Although the OP's question has already been answered, I'd like to catch the opportunity to elaborate on the specifics of the tillerman word.
- True, tiller is the farmer who tills the land.
- True, a tiller is the lever that operates the rudder on a small watercraft.
- True, in the US a "tillerman" is the man who steers the rear wheels of a fire truck.
But there is a lot more to it. We can trace back the story (if not the word itself) thousands of years ago. Here is how I see it.
Tillerman as farmer
Lets start with the origin of till in English.
As reliable as ever, the OED points us in the right direction: the word till is to be traced back to Middle English þylle, thyl or thyll and is the
"The pole or shaft by which a wagon, cart, or other vehicle is attached to the animal drawing it, esp. one of the pair of shafts between which a single draught animal is placed."
Various Germanic languages (and even non Germanic ones) have cognates of þylle, the general meaning of which seems to be that of a crafted piece of wood. Here are a few of them:
- In German Diele (plank) => dielen (to plank).
- In Old English, þilian is "to plank" (source)
- In Old Norse þilja (plank, deck) => wich gave Middle French Tille (smaller compartment in a box) => hence our cash till and tillac (deck of a boat in French)
- Icelandic þilfar (deck)
Here is a picture of a Bohuslän carving showing a farmer tilling his land. Please note that this place is at the heart of the Götaland (the German people Urheimat) and is of the Nordic Bronze Age (1700-500BC). Similar petroglyphs are also actually found in the South East of France (Mt Bego).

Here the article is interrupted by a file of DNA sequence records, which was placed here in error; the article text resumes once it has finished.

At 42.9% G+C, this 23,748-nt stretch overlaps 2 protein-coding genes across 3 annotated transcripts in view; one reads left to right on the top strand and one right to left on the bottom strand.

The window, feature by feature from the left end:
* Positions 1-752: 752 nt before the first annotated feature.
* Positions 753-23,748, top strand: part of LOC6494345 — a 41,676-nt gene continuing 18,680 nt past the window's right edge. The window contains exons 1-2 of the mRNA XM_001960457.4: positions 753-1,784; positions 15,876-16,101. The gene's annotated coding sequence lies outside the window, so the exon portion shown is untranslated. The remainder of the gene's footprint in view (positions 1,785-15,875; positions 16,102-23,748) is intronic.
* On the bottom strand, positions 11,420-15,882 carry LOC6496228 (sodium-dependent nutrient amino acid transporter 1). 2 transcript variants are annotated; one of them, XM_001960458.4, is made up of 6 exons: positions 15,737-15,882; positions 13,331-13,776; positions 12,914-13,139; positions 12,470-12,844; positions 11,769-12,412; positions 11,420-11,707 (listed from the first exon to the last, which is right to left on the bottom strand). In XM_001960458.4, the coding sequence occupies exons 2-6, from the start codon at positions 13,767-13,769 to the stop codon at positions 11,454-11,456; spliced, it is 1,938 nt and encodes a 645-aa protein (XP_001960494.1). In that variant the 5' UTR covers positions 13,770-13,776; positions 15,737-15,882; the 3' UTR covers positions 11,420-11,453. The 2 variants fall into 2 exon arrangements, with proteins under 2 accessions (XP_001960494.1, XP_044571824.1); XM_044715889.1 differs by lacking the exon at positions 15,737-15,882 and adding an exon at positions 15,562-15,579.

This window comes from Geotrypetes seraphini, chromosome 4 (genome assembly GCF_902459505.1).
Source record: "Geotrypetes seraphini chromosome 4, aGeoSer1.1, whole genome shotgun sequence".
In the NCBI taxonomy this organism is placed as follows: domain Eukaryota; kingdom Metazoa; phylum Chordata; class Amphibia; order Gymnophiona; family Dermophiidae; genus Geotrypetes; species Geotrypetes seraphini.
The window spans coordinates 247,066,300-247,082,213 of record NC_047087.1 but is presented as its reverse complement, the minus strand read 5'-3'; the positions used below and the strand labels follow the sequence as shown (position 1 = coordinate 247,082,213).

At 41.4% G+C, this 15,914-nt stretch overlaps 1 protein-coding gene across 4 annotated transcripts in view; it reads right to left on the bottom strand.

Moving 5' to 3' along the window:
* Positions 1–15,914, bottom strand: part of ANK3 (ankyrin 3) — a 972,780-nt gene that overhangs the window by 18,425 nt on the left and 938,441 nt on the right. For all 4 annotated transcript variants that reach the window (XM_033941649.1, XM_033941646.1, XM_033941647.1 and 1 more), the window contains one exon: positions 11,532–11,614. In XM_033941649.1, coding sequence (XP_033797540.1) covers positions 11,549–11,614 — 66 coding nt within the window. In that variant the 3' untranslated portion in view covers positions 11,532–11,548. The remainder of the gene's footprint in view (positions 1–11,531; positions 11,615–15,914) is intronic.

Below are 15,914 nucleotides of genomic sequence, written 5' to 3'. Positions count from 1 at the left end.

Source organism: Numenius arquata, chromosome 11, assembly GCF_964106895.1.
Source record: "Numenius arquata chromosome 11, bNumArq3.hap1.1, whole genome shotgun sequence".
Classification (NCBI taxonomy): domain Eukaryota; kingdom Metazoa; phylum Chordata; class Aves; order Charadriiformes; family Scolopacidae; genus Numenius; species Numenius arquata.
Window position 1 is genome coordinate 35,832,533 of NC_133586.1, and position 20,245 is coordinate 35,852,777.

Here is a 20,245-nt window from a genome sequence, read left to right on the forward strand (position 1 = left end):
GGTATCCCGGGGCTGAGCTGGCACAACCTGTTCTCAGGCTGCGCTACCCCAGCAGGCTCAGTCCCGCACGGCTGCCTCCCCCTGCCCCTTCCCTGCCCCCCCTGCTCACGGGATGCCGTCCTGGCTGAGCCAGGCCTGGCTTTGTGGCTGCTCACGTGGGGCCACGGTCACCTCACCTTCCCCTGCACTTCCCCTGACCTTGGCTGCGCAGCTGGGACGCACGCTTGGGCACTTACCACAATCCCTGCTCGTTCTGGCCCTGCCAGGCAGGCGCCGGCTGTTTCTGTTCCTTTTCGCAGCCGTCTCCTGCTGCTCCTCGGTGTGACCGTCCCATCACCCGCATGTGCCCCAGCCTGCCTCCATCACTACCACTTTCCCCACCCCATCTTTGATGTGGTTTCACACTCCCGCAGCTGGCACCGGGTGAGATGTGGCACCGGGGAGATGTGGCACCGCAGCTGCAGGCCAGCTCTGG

Tillerman as helmsman
If one accepts that þilja is a plank of wood then it is easy to understand that it can be used as a primitive rudder.
And the person who holds it is the... tillerman of course.
Here is a Viking example next to an older representation from the same bronze age site.
Tillerman as tiller-ladder operator
More recently, in the US, a tiller became a kind of
plough plow either pulled by an animal or even operated by a single man tilling his land.
Later still as fire engines became ever larger they were designed with directional rear wheels so that they could take more acute inner angles. To operate these rear wheels, you needed a second driver at the back of the trailer who had his own steering wheel and would make sure the rear wheels would follow in the front wheels tracks.
Here is an example. You can see the rear wheels in a different direction than the trailer itself.
The analogy with the tiller-farmer is quite obvious if you think of these farmers sitting on top of their tillers and also trying to take hairpin turns from one furrow to the next.
In non Germanic languages
Funnily enough there is another very similar situation occuring with romance languages.
In Latin, the pole in front of the plough used to be called the temo.
This word followd several paths.
- Le timon in French is the tiller (the shaft between the two oxen/horses).
- Le timon in French and Spanish is the rudder wheel (hence the timonier, the helmsman).
- El timon in Spanish is now the steering wheel.
May be there is a deeper link than one can see for now.
However, at least for Latin I can think of two words that could be related to the germanic þylle (reputed unexplained etymologies)
- talea (cutting, thin piece of wood [de Vann 2008], scion),=> Italian Talea. A tiller being also a sapling.
- telum (javelin, spear).